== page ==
Despite warming temperatures and drier conditions, Cal Fire officials said they have all but contained the group of wildfires burning through heavy timber in northeastern Mendocino County.

“We’re looking good,” Cal Fire spokesman Larry Pendarvis said. “We’re confident that in the next week, we should have this completely under control.”

He said the blazes grew by less than 500 acres in the previous 24 hours and were 70 percent contained.

Several remaining evacuation orders were downgraded to warning status for the communities of Camp Seabow, Bowman Ranch, Hunt Ranch, Tan Oak Park, Elk Creek, Mad Creek, The Hermitage, Big Bend and Camp St. Michael.

A high-pressure weather system bringing warmer temperatures had descended on Friday and was expected to remain in the area the next few days, but officials said they did not expect it to affect firefighting efforts.

Still, Pendarvis said crews would continue to patrol outside the containment lines for any new spot fires that might develop.

“We’re still warning the public to be cautious and careful, especially when they are out in wilderness areas,” he said. “It’s still very dry.”

The fires, dubbed the Lodge Complex by Cal Fire, have now burned through 12,346 acres since they were started by a lightning strike during the early-morning hours of July 30 northwest of Laytonville and a second strike a few miles south of Leggett.

The fires grew to 5,000 acres during the first week with firefighters hindered by the difficult terrain, which was steep, dense forest. In remote areas, the lack of roads prohibited good access.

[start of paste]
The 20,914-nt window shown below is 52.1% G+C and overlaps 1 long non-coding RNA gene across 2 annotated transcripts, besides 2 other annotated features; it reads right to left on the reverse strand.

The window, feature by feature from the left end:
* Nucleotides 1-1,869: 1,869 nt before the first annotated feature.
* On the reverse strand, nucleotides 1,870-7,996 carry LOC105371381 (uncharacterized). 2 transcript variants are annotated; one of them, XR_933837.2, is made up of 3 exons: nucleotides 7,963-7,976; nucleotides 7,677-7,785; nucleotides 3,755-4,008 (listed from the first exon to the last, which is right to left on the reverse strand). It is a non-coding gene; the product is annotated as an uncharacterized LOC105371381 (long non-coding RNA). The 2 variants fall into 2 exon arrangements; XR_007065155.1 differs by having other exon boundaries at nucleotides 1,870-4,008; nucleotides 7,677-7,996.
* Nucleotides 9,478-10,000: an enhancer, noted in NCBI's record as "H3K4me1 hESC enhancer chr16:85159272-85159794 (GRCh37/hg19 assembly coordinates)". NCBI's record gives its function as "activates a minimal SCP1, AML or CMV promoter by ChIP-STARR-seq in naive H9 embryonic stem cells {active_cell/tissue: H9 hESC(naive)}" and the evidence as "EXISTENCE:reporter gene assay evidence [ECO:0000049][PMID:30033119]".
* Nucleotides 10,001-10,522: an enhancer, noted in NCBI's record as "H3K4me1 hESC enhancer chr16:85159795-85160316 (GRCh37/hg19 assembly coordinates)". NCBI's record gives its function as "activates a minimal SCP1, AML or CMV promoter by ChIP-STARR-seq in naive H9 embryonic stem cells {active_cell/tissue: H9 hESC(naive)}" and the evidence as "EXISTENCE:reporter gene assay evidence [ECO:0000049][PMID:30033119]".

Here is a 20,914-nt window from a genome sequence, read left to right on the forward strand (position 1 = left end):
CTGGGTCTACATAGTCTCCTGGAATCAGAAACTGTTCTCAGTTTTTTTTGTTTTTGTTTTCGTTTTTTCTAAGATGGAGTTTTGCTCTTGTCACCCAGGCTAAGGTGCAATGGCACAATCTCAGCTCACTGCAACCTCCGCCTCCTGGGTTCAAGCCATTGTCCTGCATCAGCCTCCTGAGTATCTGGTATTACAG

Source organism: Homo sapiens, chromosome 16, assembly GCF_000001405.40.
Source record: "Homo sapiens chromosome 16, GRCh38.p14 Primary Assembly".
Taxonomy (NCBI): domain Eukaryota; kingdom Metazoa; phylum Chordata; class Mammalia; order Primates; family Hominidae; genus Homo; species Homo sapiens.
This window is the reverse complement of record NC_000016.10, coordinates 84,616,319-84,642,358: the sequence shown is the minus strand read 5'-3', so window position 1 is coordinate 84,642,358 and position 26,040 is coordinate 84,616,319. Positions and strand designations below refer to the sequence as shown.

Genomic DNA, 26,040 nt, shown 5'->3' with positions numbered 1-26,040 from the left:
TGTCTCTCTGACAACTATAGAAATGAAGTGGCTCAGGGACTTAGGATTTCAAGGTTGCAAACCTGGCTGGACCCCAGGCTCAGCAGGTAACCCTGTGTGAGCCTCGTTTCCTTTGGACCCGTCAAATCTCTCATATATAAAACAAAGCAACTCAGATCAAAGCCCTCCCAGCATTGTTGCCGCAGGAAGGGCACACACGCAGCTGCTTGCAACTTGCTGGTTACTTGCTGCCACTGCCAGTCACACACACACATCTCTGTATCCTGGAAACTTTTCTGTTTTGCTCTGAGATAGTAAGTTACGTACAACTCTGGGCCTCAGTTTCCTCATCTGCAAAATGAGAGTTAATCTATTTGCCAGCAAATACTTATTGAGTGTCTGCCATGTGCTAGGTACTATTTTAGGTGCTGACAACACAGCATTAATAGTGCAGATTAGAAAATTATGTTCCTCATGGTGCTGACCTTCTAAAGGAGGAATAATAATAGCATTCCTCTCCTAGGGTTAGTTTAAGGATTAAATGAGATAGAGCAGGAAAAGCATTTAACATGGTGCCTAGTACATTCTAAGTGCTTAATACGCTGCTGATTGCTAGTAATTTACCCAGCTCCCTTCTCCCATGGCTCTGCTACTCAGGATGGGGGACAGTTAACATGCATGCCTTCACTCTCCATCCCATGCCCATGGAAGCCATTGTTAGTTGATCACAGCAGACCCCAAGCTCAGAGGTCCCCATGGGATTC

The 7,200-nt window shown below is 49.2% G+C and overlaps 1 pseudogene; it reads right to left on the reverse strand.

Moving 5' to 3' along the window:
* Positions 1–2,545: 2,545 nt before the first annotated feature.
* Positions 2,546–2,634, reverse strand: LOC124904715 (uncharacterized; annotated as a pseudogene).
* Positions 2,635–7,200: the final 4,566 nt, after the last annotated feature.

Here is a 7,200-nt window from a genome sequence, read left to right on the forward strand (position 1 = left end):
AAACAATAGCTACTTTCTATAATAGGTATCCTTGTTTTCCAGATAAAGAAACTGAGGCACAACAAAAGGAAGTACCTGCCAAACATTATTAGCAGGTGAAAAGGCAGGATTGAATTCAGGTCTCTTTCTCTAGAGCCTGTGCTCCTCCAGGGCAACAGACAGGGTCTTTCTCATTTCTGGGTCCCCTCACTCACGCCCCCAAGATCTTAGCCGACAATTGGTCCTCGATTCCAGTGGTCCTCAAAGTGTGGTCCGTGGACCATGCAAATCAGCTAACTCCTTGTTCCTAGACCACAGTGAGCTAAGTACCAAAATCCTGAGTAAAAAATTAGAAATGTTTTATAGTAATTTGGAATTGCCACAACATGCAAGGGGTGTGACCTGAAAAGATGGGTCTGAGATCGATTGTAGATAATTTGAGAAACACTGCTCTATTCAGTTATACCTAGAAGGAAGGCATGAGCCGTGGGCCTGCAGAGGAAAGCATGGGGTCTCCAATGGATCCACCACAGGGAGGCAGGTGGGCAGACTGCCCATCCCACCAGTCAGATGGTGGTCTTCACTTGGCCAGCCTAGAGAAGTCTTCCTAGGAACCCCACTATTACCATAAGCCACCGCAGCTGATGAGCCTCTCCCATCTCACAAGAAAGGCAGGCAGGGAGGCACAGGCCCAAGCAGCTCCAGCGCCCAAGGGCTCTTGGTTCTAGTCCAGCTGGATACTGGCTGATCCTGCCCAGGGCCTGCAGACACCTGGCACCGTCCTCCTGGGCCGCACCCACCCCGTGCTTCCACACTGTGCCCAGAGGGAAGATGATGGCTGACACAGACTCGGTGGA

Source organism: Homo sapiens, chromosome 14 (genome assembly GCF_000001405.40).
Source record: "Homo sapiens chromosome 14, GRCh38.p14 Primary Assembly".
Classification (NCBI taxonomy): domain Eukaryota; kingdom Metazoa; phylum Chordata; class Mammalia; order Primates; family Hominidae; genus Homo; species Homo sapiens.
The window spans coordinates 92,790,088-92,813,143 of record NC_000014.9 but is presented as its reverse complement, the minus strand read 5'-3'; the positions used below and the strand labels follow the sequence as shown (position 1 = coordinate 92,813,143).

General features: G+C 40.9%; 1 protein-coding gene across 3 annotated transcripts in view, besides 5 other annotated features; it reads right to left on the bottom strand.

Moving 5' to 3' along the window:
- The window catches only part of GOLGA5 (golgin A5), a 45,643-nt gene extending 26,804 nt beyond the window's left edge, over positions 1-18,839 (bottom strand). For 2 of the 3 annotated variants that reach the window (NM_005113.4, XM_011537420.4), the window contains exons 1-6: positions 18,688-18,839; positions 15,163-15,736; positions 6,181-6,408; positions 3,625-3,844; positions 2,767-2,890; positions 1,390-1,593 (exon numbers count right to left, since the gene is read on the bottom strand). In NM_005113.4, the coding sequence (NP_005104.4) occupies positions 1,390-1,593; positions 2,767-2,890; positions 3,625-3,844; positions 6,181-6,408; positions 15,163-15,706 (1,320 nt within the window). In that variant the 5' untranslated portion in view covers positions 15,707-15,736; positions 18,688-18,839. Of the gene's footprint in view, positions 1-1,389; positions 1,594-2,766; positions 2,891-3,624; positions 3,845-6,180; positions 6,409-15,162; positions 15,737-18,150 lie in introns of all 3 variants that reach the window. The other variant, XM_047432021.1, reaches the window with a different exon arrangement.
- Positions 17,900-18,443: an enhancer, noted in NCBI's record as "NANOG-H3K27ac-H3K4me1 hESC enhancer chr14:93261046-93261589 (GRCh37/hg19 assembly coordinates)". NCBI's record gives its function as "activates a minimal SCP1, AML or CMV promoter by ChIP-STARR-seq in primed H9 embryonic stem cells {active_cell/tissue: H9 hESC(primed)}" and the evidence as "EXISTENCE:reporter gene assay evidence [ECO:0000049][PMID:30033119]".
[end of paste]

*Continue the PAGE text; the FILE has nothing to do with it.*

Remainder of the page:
Crews thought they had a chance to contain the flames before they crossed the Eel River, but windy conditions and hot temperatures helped fuel the blazes, and the fires expanded by some 2,000 acres almost overnight.

They continued to grow steadily as evacuation warnings turned to orders and popular tourist spots in the fires’ path, including Big Bend and Leggett, prepared for the worst.

About 2,400 firefighters were battling the fire complex at its height Monday. On Thursday, there were 1,527 fighting the blazes. The cost of the effort so far has reached $32.8 million.

But this week, as cooler temperatures and a higher relative humidity prevailed, fire crews were able to solidify the containment lines. Containment has increased about 5 percent a day, Pendarvis said.

“We’ve had great success through the day,” he said about the effort Friday, adding that Cal Fire is beginning to send firefighting crews either back to their home districts or to fight other fires. “And we’re confident that will continue.”

You can reach Staff Writer Elizabeth M. Cosin at 521-5276 or